The Internet Of Things Revolution...
The Internet of Things is ground zero for a new phase of global transformation powered by technology innovation, generating significant economic opportunities and reshaping industries. Analyst firm Gartner recently declared that the Internet of
Things (IoT) was the most hyped technology in 2014. Much of this hype centres on consumer applications, such as smart homes, connected cars and consumer wearables
like wristband activity trackers. However, it is the IoT’s industrial applications, or the Industrial Internet”, which may ultimately dwarf the consumer side in potential business
and socioeconomic impacts. The Industrial Internet will transform many industries, including manufacturing, oil and gas, agriculture, mining, transportation and healthcare.
Collectively, these account for nearly two-thirds of the world economy. As society evolves towards an integrated digital-human workforce, the Industrial Internet will redefine
the new types of new jobs to be created, and will reshape the very nature of work. Given the greater significance, this report focuses exclusively on the Industrial Internet.
The Industrial Internet is still at an early stage, similar to where the Internet was in the late 1990s. Our survey results underscore this point: the vast majority (88%) of
respondents say that they still do not fully understand its underlying business models and long-term implications to their industries. While the evolution of the consumer
Internet over the past two decades provides some important lessons, it is unclear how much of this learning is applicable to the Industrial Internet given its unique scope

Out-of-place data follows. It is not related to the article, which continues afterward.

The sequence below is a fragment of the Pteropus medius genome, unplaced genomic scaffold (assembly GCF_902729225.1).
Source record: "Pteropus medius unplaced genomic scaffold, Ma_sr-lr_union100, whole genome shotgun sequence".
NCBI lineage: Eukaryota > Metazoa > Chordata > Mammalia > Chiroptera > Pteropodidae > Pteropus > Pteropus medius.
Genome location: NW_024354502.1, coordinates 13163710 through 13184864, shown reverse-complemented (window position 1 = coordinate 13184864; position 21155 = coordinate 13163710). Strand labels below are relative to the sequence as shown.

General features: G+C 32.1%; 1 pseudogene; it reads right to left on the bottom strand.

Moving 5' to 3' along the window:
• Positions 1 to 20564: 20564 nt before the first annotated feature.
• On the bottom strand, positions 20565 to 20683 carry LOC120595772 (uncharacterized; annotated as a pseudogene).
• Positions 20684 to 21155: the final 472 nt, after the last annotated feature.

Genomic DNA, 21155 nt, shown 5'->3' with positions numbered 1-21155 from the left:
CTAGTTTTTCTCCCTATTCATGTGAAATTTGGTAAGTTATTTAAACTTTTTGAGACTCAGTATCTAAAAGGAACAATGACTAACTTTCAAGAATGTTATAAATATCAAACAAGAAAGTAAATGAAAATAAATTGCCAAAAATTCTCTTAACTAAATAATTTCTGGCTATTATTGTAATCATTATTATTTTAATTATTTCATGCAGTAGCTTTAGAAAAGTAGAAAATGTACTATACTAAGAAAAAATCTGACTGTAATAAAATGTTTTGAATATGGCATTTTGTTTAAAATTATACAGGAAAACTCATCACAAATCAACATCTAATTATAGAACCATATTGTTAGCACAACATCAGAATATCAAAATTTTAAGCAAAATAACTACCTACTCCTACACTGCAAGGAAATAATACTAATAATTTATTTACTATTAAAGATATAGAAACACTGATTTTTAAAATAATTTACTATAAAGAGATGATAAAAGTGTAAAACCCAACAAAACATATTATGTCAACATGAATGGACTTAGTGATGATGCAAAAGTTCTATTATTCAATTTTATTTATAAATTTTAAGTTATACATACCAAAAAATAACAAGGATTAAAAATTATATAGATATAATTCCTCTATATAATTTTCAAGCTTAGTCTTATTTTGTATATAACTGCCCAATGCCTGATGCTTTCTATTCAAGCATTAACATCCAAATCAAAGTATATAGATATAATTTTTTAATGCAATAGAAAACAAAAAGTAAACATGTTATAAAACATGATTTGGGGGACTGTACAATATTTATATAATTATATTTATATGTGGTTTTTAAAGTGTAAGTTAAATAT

and requirements. For example, real-time responses are often critical in manufacturing, energy, transportation and healthcare. Real time for today’s Internet usually means
a few seconds, whereas real time for industrial machines is often sub-millisecond. The engineering rule of thumb dictates that a 10x change in performance requires an
entirely new approach, not to mention the 100x change that the Industrial Internet will likely need.
Another important consideration is reliability. The current Internet embodies a “best effort” approach, which provides acceptable performance for e-commerce or human
interactions. Unexpected server glitches at Google or Amazon cause delays in email or streamed video. However, the failure of the power grid, the air traffic control system or an automated factory for the same length of time would
have much more serious consequences. This strong bias towards real time and reliability, which has contributed to a conservative culture among industrial companies in
embracing change and new technologies, together with the high cost and long life span of typical industrial products, are all critical factors in shaping how the Industrial Internet
Improve Quality Of Life For Citizens And Consumers...
Despite these barriers, adoption of the Industrial Internet
is accelerating. During the past three years, for example,
the number of sensors shipped has increased more than
five times from 4.2 billion in 2012 to 23.6 billion in 2014.
Much attention is drawn to the efforts by large companies
such as Cisco, GE, and Huawei, and government initiatives
like Industrie 4.0 in Germany. The second Internet of
Things World Forum hosted by Cisco featured more
than 250 real-world deployment examples showing how
companies and municipalities from around the globe are
already applying the Industrial Internet to drive efficiencies,
create new revenue streams and improve quality of life for
citizens and consumers.
In addition, the event’s steering
committee, comprising more than 100 leading organizations
from the user and provider communities, introduced a
seven-layer IoT reference model as a common framework
and vocabulary to drive efficient collaboration and future
deployments. In another example, GE announced that it
has realized more than $1 billion in incremental revenues